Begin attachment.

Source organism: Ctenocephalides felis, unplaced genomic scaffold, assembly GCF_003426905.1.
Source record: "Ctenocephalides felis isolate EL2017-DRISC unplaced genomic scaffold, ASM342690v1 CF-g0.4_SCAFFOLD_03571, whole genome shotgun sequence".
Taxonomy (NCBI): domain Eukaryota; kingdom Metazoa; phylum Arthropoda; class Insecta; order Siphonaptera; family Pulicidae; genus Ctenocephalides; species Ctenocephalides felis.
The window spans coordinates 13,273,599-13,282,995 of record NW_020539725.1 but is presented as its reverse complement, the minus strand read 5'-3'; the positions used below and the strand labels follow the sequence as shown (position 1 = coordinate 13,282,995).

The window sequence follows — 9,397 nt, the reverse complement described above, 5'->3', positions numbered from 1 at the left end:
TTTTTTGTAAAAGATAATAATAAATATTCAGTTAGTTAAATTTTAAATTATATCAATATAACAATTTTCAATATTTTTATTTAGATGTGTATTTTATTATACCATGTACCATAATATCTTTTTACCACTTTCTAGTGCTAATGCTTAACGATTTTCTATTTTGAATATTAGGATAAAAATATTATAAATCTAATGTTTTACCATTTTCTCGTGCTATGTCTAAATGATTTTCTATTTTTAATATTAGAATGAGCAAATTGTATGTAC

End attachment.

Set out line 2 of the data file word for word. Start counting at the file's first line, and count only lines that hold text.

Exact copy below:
Source record: "Ctenocephalides felis isolate EL2017-DRISC unplaced genomic scaffold, ASM342690v1 CF-g0.4_SCAFFOLD_03571, whole genome shotgun sequence".